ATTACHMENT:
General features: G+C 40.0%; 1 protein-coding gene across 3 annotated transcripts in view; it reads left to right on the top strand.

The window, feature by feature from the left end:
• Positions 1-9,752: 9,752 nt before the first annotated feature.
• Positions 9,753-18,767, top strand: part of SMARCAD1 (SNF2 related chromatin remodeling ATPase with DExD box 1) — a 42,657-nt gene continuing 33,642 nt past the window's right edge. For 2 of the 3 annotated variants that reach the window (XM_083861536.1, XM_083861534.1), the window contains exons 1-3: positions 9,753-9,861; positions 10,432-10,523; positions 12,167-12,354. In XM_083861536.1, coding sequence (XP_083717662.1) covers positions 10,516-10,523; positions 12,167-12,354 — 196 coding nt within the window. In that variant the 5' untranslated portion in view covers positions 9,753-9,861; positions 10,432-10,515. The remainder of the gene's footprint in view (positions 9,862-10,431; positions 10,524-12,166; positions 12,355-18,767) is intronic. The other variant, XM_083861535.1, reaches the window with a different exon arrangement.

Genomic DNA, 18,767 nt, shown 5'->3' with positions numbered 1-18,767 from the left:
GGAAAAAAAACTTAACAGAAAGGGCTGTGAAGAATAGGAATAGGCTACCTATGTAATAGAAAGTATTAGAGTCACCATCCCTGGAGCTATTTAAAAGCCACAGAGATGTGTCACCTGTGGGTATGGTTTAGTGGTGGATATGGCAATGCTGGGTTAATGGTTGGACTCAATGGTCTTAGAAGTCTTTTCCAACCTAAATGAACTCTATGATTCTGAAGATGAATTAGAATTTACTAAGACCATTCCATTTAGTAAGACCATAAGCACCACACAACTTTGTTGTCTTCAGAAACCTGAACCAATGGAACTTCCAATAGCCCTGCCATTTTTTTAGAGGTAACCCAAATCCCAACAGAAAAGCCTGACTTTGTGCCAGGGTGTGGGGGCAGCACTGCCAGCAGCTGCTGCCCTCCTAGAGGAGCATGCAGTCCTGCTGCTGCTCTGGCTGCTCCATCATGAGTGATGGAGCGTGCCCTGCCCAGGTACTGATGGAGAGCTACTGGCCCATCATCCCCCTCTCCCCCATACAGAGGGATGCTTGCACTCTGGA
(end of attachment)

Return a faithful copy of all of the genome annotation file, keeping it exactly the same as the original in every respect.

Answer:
General features: G+C 40.0%; 1 protein-coding gene across 3 annotated transcripts in view; it reads left to right on the top strand.

The window, feature by feature from the left end:
• Positions 1-9,752: 9,752 nt before the first annotated feature.
• Positions 9,753-18,767, top strand: part of SMARCAD1 (SNF2 related chromatin remodeling ATPase with DExD box 1) — a 42,657-nt gene continuing 33,642 nt past the window's right edge. For 2 of the 3 annotated variants that reach the window (XM_083861536.1, XM_083861534.1), the window contains exons 1-3: positions 9,753-9,861; positions 10,432-10,523; positions 12,167-12,354. In XM_083861536.1, coding sequence (XP_083717662.1) covers positions 10,516-10,523; positions 12,167-12,354 — 196 coding nt within the window. In that variant the 5' untranslated portion in view covers positions 9,753-9,861; positions 10,432-10,515. The remainder of the gene's footprint in view (positions 9,862-10,431; positions 10,524-12,166; positions 12,355-18,767) is intronic. The other variant, XM_083861535.1, reaches the window with a different exon arrangement.

Genomic DNA, 18,767 nt, shown 5'->3' with positions numbered 1-18,767 from the left:
GGAAAAAAAACTTAACAGAAAGGGCTGTGAAGAATAGGAATAGGCTACCTATGTAATAGAAAGTATTAGAGTCACCATCCCTGGAGCTATTTAAAAGCCACAGAGATGTGTCACCTGTGGGTATGGTTTAGTGGTGGATATGGCAATGCTGGGTTAATGGTTGGACTCAATGGTCTTAGAAGTCTTTTCCAACCTAAATGAACTCTATGATTCTGAAGATGAATTAGAATTTACTAAGACCATTCCATTTAGTAAGACCATAAGCACCACACAACTTTGTTGTCTTCAGAAACCTGAACCAATGGAACTTCCAATAGCCCTGCCATTTTTTTAGAGGTAACCCAAATCCCAACAGAAAAGCCTGACTTTGTGCCAGGGTGTGGGGGCAGCACTGCCAGCAGCTGCTGCCCTCCTAGAGGAGCATGCAGTCCTGCTGCTGCTCTGGCTGCTCCATCATGAGTGATGGAGCGTGCCCTGCCCAGGTACTGATGGAGAGCTACTGGCCCATCATCCCCCTCTCCCCCATACAGAGGGATGCTTGCACTCTGGA